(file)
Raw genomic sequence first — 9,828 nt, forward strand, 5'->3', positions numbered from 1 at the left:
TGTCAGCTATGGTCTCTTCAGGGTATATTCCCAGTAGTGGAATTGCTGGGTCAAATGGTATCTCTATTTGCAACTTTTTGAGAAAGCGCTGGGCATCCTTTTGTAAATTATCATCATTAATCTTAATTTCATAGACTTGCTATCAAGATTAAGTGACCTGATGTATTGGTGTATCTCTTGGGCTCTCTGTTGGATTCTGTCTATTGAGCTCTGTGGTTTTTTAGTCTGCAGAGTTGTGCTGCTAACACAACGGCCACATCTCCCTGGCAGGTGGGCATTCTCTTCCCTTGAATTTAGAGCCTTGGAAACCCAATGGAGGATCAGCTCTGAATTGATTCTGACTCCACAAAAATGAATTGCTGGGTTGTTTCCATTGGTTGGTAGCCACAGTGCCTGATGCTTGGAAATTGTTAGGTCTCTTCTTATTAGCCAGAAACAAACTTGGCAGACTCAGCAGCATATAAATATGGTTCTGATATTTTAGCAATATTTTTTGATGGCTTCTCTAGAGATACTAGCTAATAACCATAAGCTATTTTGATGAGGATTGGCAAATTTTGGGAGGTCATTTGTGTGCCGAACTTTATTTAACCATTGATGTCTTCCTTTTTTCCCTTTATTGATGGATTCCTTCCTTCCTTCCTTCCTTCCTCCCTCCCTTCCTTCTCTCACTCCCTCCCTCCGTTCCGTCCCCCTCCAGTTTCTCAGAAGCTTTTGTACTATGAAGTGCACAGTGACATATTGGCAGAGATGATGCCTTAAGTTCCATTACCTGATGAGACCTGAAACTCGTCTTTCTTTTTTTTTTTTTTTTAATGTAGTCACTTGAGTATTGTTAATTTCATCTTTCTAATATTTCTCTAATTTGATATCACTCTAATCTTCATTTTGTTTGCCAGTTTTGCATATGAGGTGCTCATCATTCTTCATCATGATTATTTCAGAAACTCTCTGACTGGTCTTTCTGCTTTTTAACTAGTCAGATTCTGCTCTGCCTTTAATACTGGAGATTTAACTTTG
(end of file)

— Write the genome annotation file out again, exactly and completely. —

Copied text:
Raw genomic sequence first — 9,828 nt, forward strand, 5'->3', positions numbered from 1 at the left:
TGTCAGCTATGGTCTCTTCAGGGTATATTCCCAGTAGTGGAATTGCTGGGTCAAATGGTATCTCTATTTGCAACTTTTTGAGAAAGCGCTGGGCATCCTTTTGTAAATTATCATCATTAATCTTAATTTCATAGACTTGCTATCAAGATTAAGTGACCTGATGTATTGGTGTATCTCTTGGGCTCTCTGTTGGATTCTGTCTATTGAGCTCTGTGGTTTTTTAGTCTGCAGAGTTGTGCTGCTAACACAACGGCCACATCTCCCTGGCAGGTGGGCATTCTCTTCCCTTGAATTTAGAGCCTTGGAAACCCAATGGAGGATCAGCTCTGAATTGATTCTGACTCCACAAAAATGAATTGCTGGGTTGTTTCCATTGGTTGGTAGCCACAGTGCCTGATGCTTGGAAATTGTTAGGTCTCTTCTTATTAGCCAGAAACAAACTTGGCAGACTCAGCAGCATATAAATATGGTTCTGATATTTTAGCAATATTTTTTGATGGCTTCTCTAGAGATACTAGCTAATAACCATAAGCTATTTTGATGAGGATTGGCAAATTTTGGGAGGTCATTTGTGTGCCGAACTTTATTTAACCATTGATGTCTTCCTTTTTTCCCTTTATTGATGGATTCCTTCCTTCCTTCCTTCCTTCCTCCCTCCCTTCCTTCTCTCACTCCCTCCCTCCGTTCCGTCCCCCTCCAGTTTCTCAGAAGCTTTTGTACTATGAAGTGCACAGTGACATATTGGCAGAGATGATGCCTTAAGTTCCATTACCTGATGAGACCTGAAACTCGTCTTTCTTTTTTTTTTTTTTTTAATGTAGTCACTTGAGTATTGTTAATTTCATCTTTCTAATATTTCTCTAATTTGATATCACTCTAATCTTCATTTTGTTTGCCAGTTTTGCATATGAGGTGCTCATCATTCTTCATCATGATTATTTCAGAAACTCTCTGACTGGTCTTTCTGCTTTTTAACTAGTCAGATTCTGCTCTGCCTTTAATACTGGAGATTTAACTTTG